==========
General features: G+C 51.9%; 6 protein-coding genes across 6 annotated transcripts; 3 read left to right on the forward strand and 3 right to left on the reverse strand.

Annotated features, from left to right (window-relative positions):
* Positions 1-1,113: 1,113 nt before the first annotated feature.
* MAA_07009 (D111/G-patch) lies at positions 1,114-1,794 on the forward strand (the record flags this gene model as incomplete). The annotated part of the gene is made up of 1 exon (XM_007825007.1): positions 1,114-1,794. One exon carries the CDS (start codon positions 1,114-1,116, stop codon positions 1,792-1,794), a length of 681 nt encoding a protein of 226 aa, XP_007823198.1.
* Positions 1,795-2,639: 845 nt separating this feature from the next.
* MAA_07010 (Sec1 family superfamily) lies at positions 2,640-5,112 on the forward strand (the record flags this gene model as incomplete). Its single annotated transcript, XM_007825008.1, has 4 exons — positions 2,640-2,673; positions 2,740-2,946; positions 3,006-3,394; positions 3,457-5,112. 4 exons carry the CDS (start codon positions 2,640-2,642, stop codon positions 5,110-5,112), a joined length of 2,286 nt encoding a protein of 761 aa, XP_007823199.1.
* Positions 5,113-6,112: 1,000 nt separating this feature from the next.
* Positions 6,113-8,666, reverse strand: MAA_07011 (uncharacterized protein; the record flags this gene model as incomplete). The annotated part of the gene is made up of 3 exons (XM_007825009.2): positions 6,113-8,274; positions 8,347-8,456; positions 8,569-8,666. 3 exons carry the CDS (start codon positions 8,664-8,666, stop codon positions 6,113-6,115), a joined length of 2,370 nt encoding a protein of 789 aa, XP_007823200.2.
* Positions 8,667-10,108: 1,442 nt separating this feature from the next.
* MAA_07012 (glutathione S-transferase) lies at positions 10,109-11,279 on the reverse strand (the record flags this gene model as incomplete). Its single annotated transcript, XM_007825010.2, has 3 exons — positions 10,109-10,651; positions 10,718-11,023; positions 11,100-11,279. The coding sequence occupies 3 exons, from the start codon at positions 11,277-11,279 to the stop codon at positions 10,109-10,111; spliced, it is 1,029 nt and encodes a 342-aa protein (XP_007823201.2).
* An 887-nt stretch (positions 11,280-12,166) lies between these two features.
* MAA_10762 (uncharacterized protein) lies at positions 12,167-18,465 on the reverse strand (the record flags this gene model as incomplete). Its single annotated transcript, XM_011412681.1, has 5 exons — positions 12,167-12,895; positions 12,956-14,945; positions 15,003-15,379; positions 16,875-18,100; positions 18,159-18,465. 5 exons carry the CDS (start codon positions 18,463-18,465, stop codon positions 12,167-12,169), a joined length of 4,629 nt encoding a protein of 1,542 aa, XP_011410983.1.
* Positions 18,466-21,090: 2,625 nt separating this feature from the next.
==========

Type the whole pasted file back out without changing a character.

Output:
General features: G+C 51.9%; 6 protein-coding genes across 6 annotated transcripts; 3 read left to right on the forward strand and 3 right to left on the reverse strand.

Annotated features, from left to right (window-relative positions):
* Positions 1-1,113: 1,113 nt before the first annotated feature.
* MAA_07009 (D111/G-patch) lies at positions 1,114-1,794 on the forward strand (the record flags this gene model as incomplete). The annotated part of the gene is made up of 1 exon (XM_007825007.1): positions 1,114-1,794. One exon carries the CDS (start codon positions 1,114-1,116, stop codon positions 1,792-1,794), a length of 681 nt encoding a protein of 226 aa, XP_007823198.1.
* Positions 1,795-2,639: 845 nt separating this feature from the next.
* MAA_07010 (Sec1 family superfamily) lies at positions 2,640-5,112 on the forward strand (the record flags this gene model as incomplete). Its single annotated transcript, XM_007825008.1, has 4 exons — positions 2,640-2,673; positions 2,740-2,946; positions 3,006-3,394; positions 3,457-5,112. 4 exons carry the CDS (start codon positions 2,640-2,642, stop codon positions 5,110-5,112), a joined length of 2,286 nt encoding a protein of 761 aa, XP_007823199.1.
* Positions 5,113-6,112: 1,000 nt separating this feature from the next.
* Positions 6,113-8,666, reverse strand: MAA_07011 (uncharacterized protein; the record flags this gene model as incomplete). The annotated part of the gene is made up of 3 exons (XM_007825009.2): positions 6,113-8,274; positions 8,347-8,456; positions 8,569-8,666. 3 exons carry the CDS (start codon positions 8,664-8,666, stop codon positions 6,113-6,115), a joined length of 2,370 nt encoding a protein of 789 aa, XP_007823200.2.
* Positions 8,667-10,108: 1,442 nt separating this feature from the next.
* MAA_07012 (glutathione S-transferase) lies at positions 10,109-11,279 on the reverse strand (the record flags this gene model as incomplete). Its single annotated transcript, XM_007825010.2, has 3 exons — positions 10,109-10,651; positions 10,718-11,023; positions 11,100-11,279. The coding sequence occupies 3 exons, from the start codon at positions 11,277-11,279 to the stop codon at positions 10,109-10,111; spliced, it is 1,029 nt and encodes a 342-aa protein (XP_007823201.2).
* An 887-nt stretch (positions 11,280-12,166) lies between these two features.
* MAA_10762 (uncharacterized protein) lies at positions 12,167-18,465 on the reverse strand (the record flags this gene model as incomplete). Its single annotated transcript, XM_011412681.1, has 5 exons — positions 12,167-12,895; positions 12,956-14,945; positions 15,003-15,379; positions 16,875-18,100; positions 18,159-18,465. 5 exons carry the CDS (start codon positions 18,463-18,465, stop codon positions 12,167-12,169), a joined length of 4,629 nt encoding a protein of 1,542 aa, XP_011410983.1.
* Positions 18,466-21,090: 2,625 nt separating this feature from the next.